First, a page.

But 15km of climbing (a tad bit under 50,000 feet of climbing). This would break into new territory for me. I’ve done several rides in the mid 40,000 feet of climbing, but those were all targeted local rides in extremely hilly terrain where downhills roll straight into steep uphills taking advantage of lots of momentum to accelerate the climbing.

I wanted to do this one differently. I wanted to ride out to Mount Cheaha (the highest point in Alabama), located 85 miles from my house. Then I wanted to do an everesting by repeating the climb 23 times accumulating elevation higher than Mount Everest. Then I wanted to ride back home to finish out the 15km vertical. Cheaha is perfect for this kind of climbing. It’s just the right steepness to get a lot of climbing done quickly. But it’s also not too steep that you can continue climbing at speed for a long time.

The problem with my plan was the very large, relatively flat Coosa Valley that you have to cross each way to get to the mountain. Even with a hilly route leaving town and returning back to town, you end up with 170 miles of riding and barely 15,000 feet of climbing. That would work out well with an additional 200 miles (23 laps) of climbing cheaha and nearly 33,000 feet of climbing. But ultimately, the problem I ran into was not enough sleep ahead of time. I got too sleepy to continue and hadn’t brought anything for laying down on the side of the road to take a nap.

So I decided to bail on the everesting and head back home. This all worked out well in the end, because the next day as I set out to finish the 15km vertical, I was able to include a memorial ride and a memorial to my friend Chris Shelton as part of this adventure. Chris was an amazing man and friend who influenced so many people and who loved to climb mountains on his bike … all over Birmingham … all over Europe. I took this picture of the picture of a collage of pictures of Chris and wanted to leave it here to remember him any time I think about and remember back to this ride.

What an amazing photo collage tribute to Chris Shelton … let this be an inspiration to me and to everyone that our lives are made up of all the moments we live and share with others.

Eddington 250

Originally I had set my lifetime goal for my Eddington Number to be 200. In case you are not familiar with the Eddington Number, check out this website I created that goes a bit into the history of it. I thought that was going to take many more years to reach, but as I’m currently at 195 with only 14 more rides left to make it to 200, I should be able to hit that sometime next year (hopefully early).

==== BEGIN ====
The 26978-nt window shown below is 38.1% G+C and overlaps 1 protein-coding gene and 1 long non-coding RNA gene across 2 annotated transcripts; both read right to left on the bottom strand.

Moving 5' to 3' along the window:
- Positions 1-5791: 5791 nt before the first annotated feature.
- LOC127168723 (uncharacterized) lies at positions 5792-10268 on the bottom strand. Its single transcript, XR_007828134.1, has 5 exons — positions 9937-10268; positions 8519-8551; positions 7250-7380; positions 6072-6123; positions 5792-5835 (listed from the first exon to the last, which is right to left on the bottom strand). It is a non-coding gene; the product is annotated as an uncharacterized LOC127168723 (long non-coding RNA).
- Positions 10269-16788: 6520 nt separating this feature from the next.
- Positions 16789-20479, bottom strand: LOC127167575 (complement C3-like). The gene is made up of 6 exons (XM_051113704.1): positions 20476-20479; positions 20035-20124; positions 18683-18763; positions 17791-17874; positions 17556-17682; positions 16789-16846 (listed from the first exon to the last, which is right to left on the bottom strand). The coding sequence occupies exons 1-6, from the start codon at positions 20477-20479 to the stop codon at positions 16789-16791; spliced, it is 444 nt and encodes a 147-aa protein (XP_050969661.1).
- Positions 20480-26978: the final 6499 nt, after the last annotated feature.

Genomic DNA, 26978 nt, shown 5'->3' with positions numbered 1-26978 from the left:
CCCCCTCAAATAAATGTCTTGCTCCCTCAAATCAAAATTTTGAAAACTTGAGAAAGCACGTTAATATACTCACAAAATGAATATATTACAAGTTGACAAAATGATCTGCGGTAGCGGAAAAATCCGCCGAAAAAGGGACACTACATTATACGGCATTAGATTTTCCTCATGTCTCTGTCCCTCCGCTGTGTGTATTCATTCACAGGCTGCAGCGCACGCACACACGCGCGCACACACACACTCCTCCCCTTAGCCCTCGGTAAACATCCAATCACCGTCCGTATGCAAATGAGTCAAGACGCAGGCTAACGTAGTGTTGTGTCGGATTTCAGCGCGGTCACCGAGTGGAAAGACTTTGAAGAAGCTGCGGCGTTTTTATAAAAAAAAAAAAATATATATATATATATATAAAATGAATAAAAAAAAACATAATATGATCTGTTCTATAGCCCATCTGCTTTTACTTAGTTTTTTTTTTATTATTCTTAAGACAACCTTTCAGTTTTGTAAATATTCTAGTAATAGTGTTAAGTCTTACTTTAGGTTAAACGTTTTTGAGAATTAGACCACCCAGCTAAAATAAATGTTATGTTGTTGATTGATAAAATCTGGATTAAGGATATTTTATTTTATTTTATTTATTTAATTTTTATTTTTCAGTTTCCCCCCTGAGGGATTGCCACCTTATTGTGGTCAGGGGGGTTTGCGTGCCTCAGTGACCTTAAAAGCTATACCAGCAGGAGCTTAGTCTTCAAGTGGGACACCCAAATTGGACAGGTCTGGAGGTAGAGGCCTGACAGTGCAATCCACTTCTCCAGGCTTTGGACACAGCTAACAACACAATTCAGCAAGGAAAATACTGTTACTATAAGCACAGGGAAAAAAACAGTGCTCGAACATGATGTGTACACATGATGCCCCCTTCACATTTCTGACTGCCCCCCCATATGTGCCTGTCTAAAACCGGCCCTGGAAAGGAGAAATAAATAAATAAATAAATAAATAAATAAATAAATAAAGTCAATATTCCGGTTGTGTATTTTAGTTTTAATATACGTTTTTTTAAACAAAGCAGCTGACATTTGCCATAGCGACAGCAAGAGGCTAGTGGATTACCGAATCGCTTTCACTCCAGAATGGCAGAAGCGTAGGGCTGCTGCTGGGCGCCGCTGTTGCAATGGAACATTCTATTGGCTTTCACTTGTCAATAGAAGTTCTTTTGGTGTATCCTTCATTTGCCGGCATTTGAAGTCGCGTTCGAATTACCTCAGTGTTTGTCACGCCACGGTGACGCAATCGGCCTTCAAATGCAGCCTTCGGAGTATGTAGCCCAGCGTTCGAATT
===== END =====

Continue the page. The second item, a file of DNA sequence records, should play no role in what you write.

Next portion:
I have now updated my goal to 250, which is insane (by the way). This means I will have ridden 250 miles or longer in a single day 250 separate times! I’m thinking it would be a new world record, but I don’t know for sure and it may not last long if I do end up being the first to make it there (unlikely). Still, I’ve never been one for setting realistic goals, so let’s go!

Later in life who knows what may happen, but for now I really don’t see myself pushing beyond 250 and even then, that number is going to be quite a stretch no matter what others may be able to do.

In any case, I knocked out another Eddington 250 last Saturday riding with my friend Jason Bierley up into Northeast Alabama and back home to Birmingham via some fun climbing up to Cherokee Rock Village.

County progress

Lastly, in this catchup post, I’d like to share some maps and progress on my goal to ride in all the counties in the Southeast. As it turns out, I’m up to 638 counties out of 3007 counties in the whole country (21%). This surprised me the other day when I checked. For now I’ve been focusing so much on just riding in all the counties in my neighborhood – Alabama, Mississippi, Georgia, Tennessee, and Florida … but the whole country seems tantalizing possible although realistically it’s probably not.

638 counties out of 3,007. Note that this includes a few routes that I rode all the time in California, South Carolina, and Virginia that I could recreate from memory having ridden them numerous times prior to owning GPS. It doesn’t include anything I couldn’t remember exact routes for … e.g., I rode from Myrtle Beach up into North Carolina one summer prior to having a GPS but I didn’t include that route b/c I couldn’t remember how far into North Carolina I went.

It looks like either Florida or Mississippi will be the next state I complete … especially with my upcoming “Vuelta de Florida” (see map below) during which I will compete in this year’s Cross-Florida ITT (the Spanish All-Saints 515 mile route from St. Petersburg to St. Augustine tracing a good chunk of what is thought to have been Hernando Desoto’s path through the state during early explorations).

1250 miles of Florida … red – all saints, green – back to start. Lots of adventure upcoming December 7th – 12th.

After the race, I will head back south towards Miami before veering west to get back to my car, which I will be leaving in St. Petersburg. Total mileage is looking like it will be around 1250 miles, leaving one small chunk of the Florida panhandle where I will be missing counties.